IT’S December, plants are dormant and it’s time to start pruning. It’s not as daunting as it seems, providing you follow a few basic guidelines.
PRUNING, especially in the winter when you don’t really want to go outside at all, fills most people with dread.
For a start, it appears complicated and confusing.
It’s one of those things you can’t second guess and you really need to follow the rules for.
I’m not embarrassed to say that after 30-odd years of gardening, I take my old faithful manuals outside with me to remind me as I go. (This is why they’re in such a state – why can’t all horticulture books be laminated?)
So why is pruning at the right time and place so important?
Get it right and you’ll improve the yield of flowers and fruit on trees and bushes; get it wrong and you’ll miss out on a crop for at least a year.
One of my apple trees suffered from the hands of a nameless relative, who hacked it back it its main branches. It took three years to bear fruit again.
It’s vital to use the right tools. A blunt pair of secateurs really won’t do for a tree.
Everything must be sharp, so the cuts are clean.
Any tears at the base of cuts are just asking to be infected.
Your main tools are going to be telescopic-handled loppers (for medium-sized branches) and a pruning saw (for thicker boughs).
Winter’s also the ideal time to assess the health of your plants.
They are dormant, so the first thing to do is remove any diseased or dead branches.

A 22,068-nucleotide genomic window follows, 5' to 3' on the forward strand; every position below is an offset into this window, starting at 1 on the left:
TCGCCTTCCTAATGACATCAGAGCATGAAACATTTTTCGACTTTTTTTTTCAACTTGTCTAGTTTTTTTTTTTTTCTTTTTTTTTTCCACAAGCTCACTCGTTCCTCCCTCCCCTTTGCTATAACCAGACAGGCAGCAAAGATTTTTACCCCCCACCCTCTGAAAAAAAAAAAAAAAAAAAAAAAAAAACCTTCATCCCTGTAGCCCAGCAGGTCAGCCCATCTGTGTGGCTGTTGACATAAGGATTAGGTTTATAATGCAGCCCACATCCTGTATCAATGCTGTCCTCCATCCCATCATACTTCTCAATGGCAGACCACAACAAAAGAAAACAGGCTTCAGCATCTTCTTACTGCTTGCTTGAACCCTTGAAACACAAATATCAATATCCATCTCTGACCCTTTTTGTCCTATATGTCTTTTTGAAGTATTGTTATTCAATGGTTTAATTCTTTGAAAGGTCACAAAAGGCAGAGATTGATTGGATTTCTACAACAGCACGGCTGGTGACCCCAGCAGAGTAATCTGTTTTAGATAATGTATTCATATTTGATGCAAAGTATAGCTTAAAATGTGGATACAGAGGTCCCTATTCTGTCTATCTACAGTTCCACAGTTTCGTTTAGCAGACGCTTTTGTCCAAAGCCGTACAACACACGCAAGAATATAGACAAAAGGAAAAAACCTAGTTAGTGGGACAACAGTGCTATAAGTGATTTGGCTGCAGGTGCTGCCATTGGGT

With deciduous trees, like my whitebeam, you can see any cankers (knobbly growths) or crossing branches that rub (where disease can enter) once the leaves have fallen.
If you do nothing else, remove these.
Not only will this open up the crown of the tree, it will prevent diseases from entering via rub wounds where the bark is removed.
The only other thing left to remove is any branch that’s awkwardly placed. Using the pruning saw, make sure you cut as flush to the trunk as possible. Cutting from the top, when three-quarters of the way through, start to cut from the bottom until the two cuts meet. This prevents leaving a splintered lip of bark which can easily become infected.
It’s also wise not to try and prune all your plants at once. You’ve basically got from now until February to do most things.
Take your time and get it right.
Last weekend, I just pruned my sunberries and the whitebeam.
I’ll be covering blackcurrants, apple trees and clematis in future columns.
TO prune blackberries and other hybrid berries (tayberries, etc), simply remove all fruited canes at the base with sharp secateurs.
If you’re unsure which canes are old, look for the remnants of the fruit clusters. New growth also usually has a white “bloom” on the stems.
Tie in any new growth to a firm support (wires or a trellis) and space out evenly.
Wear gloves, as most are extremely prickly and the canes can grow up to 10ft in a year.